IT Supply Chain:

National Security-Related Agencies Need to Better Address Risks

GAO-12-361: Published: Mar 23, 2012. Publicly Released: Mar 23, 2012.

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What GAO Found

Reliance on a global supply chain introduces multiple risks to federal information systems. These risks include threats posed by actors—such as foreign intelligence services or counterfeiters—who may exploit vulnerabilities in the supply chain and thus compromise the confidentiality, integrity, or availability of an end system and the information it contains. This in turn can adversely affect an agency’s ability to effectively carry out its mission. Each of the key threats could create an unacceptable risk to federal agencies.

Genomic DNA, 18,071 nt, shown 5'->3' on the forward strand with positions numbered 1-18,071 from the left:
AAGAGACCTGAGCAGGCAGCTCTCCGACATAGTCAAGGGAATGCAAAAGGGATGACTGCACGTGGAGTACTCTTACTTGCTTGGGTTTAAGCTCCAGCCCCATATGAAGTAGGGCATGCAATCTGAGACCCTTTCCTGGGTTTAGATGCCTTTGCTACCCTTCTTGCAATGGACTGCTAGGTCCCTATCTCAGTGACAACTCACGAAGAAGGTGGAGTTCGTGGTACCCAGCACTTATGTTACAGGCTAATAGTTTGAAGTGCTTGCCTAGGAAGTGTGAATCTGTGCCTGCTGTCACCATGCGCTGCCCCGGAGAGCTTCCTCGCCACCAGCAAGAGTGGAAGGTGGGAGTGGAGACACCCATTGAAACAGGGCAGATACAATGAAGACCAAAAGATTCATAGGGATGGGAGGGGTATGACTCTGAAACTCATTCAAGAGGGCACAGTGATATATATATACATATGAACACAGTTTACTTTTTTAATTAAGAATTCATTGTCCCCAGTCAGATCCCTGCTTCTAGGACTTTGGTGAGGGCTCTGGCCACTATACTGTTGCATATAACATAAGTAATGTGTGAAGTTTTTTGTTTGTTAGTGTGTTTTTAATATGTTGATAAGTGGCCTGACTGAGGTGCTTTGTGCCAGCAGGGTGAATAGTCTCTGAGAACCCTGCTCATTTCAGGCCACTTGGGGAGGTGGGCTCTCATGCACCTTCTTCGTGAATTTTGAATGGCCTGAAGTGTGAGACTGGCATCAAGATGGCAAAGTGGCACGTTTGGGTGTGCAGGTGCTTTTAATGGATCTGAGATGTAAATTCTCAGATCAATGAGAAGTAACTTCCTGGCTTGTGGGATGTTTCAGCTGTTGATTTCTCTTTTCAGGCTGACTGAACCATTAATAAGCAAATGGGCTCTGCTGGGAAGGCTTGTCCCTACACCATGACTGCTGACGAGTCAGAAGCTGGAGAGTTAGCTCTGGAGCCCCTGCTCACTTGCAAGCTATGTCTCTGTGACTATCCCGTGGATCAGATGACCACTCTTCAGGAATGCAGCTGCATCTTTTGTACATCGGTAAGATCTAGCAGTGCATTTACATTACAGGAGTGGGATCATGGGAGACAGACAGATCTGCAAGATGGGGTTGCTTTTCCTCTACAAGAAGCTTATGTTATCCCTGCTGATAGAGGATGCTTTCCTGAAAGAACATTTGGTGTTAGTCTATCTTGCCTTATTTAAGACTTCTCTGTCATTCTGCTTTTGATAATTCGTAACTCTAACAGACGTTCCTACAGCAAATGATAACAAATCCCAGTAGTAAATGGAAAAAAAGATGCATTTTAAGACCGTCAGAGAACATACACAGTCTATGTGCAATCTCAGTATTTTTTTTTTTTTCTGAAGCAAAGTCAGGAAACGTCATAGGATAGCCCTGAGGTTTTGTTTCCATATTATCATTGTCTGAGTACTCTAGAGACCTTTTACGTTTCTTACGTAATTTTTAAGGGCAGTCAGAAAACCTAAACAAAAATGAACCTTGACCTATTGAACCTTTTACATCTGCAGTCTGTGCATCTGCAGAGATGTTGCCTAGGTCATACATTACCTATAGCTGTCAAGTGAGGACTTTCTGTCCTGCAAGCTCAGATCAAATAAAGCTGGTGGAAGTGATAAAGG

Although four national security-related departments—the Departments of Energy, Homeland Security, Justice, and Defense—have acknowledged these threats, two of the departments—Energy and Homeland Security—have not yet defined supply chain protection measures for department information systems and are not in a position to have implementing procedures or monitoring capabilities to verify compliance with and effectiveness of any such measures. Justice has identified supply chain protection measures, but has not developed procedures for implementing or monitoring compliance with and effectiveness of these measures. Until comprehensive policies, procedures, and monitoring capabilities are developed, documented, and implemented, it is more likely that these national security-related departments will rely on security measures that are inadequate, ineffective, or inefficient to manage emergent information technology supply chain risks. In contrast, Defense has made greater progress through its incremental approach to supply chain risk management. The department has defined supply chain protection measures and procedures for implementing and monitoring these measures. The four national security-related departments also participate in governmentwide efforts to address supply chain security, including the development of technical and policy tools and collaboration with the intelligence community.